PETALING JAYA: The country’s cybersecurity is again under the spotlight as Malaysians’ personal data has been allegedly sold openly on the Internet for a few ringgit.
The existence of the website, highlighted by Twitter user @Radz1112, allowed a person to be searched by name, address, phone number, MyKad or military ID or date of birth.
Searching for someone via a MyKad number, for instance, would reveal the person’s full name, date of birth, gender and house address, claimed @Radz1112, who wanted to stay anonymous.
More detailed information, including MySejahtera vaccination info, loans and credit card applications, was hidden behind a paywall.
“OSINT (open source intelligence) tools are common and they display easily accessible information like a person’s social media, but this is one of the few instances where I am seeing country-specific database leaks being compiled in a single spot,” @Radz1112 said.
He said the website was found via a Google search and that the data might end up in the hands of those who could exploit it for financial gain or nefarious purposes.
“Granted that some of the information is paywalled, you can still do some harm if you have access to the right information,” he said.
Checks on the website found that apart from common data such as identification numbers and addresses, users could also get information based on car number plate and Companies Commission of Malaysia (SSM), among others.
It also contained information believed to be of agencies such as Election Commission, which could be acquired for just about RM20.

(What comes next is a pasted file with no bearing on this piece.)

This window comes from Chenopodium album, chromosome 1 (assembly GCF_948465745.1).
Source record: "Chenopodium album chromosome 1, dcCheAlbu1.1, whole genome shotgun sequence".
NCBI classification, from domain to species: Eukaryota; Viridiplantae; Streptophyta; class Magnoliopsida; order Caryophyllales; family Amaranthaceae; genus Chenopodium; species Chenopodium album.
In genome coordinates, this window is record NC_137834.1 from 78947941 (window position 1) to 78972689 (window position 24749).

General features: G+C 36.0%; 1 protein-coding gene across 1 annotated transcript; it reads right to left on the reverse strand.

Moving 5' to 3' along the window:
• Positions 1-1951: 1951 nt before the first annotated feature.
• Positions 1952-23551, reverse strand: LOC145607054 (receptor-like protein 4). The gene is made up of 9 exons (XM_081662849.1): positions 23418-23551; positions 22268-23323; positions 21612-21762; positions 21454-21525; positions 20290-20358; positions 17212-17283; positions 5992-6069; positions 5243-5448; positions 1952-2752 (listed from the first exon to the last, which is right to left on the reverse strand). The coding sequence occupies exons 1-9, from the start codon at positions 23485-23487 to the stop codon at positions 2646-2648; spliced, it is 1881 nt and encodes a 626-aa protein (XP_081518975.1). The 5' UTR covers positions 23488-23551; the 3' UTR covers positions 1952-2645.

Those who wished to have their data removed from the database would have to pay RM436.
The Malaysian Personal Data Protection Department (PDPD) said it had requested for the website to be blocked.
“The website is no longer accessible,” a spokesperson said when contacted yesterday evening.
The Malaysian Communications and Multimedia Commission (MCMC) said they were providing technical assistance upon receiving requests from PDPD.
Chairman of cybersecurity firm LGMS Bhd and cybersecurity consultant Fong Choong Fook, who analysed the website, said it was likely created by Malaysians or people who were familiar with the local market.
“The data is specific to Malaysia and there is a page to inform users how to buy bitcoin locally to gain access to more information,” he said.
He said the website was likely created just this month, charging as little as 50 cents (RM2.20) for a person’s mobile number.
It also has three other plans offering various levels of access.
“Though the website is labelled as an OSINT tool, in reality, it is actually a pirate site which was put together using stolen information,” he said.
Prior to this, the same domain was used to host another website.
Intrusion analyst Adnan Mohd Shukor believed that the data might have been sourced from publicly available information, third party APIs (application programming interfaces) and possibly from previous data leaks.
He said his peers in the cybersecurity field found it troubling as the website had correlated the data and put it all under one website, allowing bad actors to easily acquire personal information of others.